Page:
|Up-to-the-minute perspectives on defence, security and peace
issues from and for policy makers and opinion leaders.
Rep. John Murtha of Pennsylvania, a longtime member of the House of Representatives subcommittee that oversees Pentagon spending,and latterly its chairman, has died following complications from gallbladder surgery, according to his office. He was 77.
Murtha was taken into hospital in December and had to postpone a hearing with Defense Secretary Robert Gates on the administration's strategy in Afghanistan. The congressman returned to work after a few days in the hospital and helped oversee final passage of the 2010 defense appropriations bill.
Murtha represented Pennsylvania's 12th Congressional District since 1974, making him the chamber's eighth most senior member. According to his biography on the House of Representatives Web site, Murtha was the first Vietnam War combat veteran elected to Congress.
He was considered one of "the kings of pork" on Capitol Hill by taxpayer watchdog groups for requesting tens of millions of dollars in earmarks.
On his House Web site, Murtha strongly defended earmarks, saying, "I believe that elected representatives of the people understand their constituents and districts best."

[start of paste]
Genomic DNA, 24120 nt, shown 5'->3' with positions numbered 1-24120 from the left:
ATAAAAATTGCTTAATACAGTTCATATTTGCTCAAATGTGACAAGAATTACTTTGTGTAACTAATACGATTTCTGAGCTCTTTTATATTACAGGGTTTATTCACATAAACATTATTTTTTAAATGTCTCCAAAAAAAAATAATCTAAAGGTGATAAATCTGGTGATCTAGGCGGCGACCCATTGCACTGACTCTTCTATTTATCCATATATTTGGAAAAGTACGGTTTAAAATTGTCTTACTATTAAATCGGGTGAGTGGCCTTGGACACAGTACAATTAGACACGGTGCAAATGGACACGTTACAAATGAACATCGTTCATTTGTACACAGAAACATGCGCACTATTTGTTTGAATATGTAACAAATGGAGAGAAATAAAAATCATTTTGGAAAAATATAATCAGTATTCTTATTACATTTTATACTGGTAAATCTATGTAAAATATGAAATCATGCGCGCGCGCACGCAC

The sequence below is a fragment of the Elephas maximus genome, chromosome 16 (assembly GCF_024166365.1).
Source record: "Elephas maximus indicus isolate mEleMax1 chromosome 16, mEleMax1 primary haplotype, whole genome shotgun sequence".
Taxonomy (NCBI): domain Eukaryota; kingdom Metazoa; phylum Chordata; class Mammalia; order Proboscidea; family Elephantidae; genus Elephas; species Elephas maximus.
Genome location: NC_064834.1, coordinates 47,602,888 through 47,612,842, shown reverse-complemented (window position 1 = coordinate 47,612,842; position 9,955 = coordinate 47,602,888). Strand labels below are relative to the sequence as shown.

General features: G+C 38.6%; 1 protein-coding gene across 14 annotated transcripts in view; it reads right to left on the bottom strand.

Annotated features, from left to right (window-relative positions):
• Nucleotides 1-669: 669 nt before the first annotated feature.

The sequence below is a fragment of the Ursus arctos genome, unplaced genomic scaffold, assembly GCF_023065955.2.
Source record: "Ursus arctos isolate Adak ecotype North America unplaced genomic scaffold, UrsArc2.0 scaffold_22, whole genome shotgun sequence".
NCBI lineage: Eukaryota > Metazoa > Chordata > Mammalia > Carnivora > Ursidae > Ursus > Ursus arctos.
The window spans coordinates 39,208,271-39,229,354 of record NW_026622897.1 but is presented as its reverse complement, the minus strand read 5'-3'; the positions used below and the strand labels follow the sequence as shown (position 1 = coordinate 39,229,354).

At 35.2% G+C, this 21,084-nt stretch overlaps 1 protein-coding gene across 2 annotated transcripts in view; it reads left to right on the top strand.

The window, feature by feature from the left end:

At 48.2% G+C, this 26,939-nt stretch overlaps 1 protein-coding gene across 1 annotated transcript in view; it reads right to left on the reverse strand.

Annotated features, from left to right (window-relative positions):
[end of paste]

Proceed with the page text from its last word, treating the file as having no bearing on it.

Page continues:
As a former member of the U S Marine Corps, it has long been a view expressed in Defence Viewpints that Rep. Murtha was one of the strongest supporters of the F-35B STOVL variant of the Joint Strike Fighter, which is designed to equip the U S Marine Corps and the Royal Navy's new carriers.
Taken together with the removal of a USMC as head of the programme and his replacement by a US Navy Admiral, and a possible smaller UK call off for an aircraft whose price continues to drift north,the scrapping of the F-35B variant must now be a stronder posiibility than it was just a few weeks ago.
Murtha, a former Marine, earned a reputation as one of Congress's loudest anti-war voices. He initially supported the 2003 invasion of Iraq, but he stunned much of Washington when he called for a swift U.S. pullout in November 2005, saying, "U.S. and coalition troops have done all they can. ... It's time for a change in direction."
Before joining the House, he was in the Pennsylvania state Legislature. He also served 37 years in the Marines and Marine Corps Reserves. He retired from the Reserves in 1990 and received the Navy Distinguished Service Medal.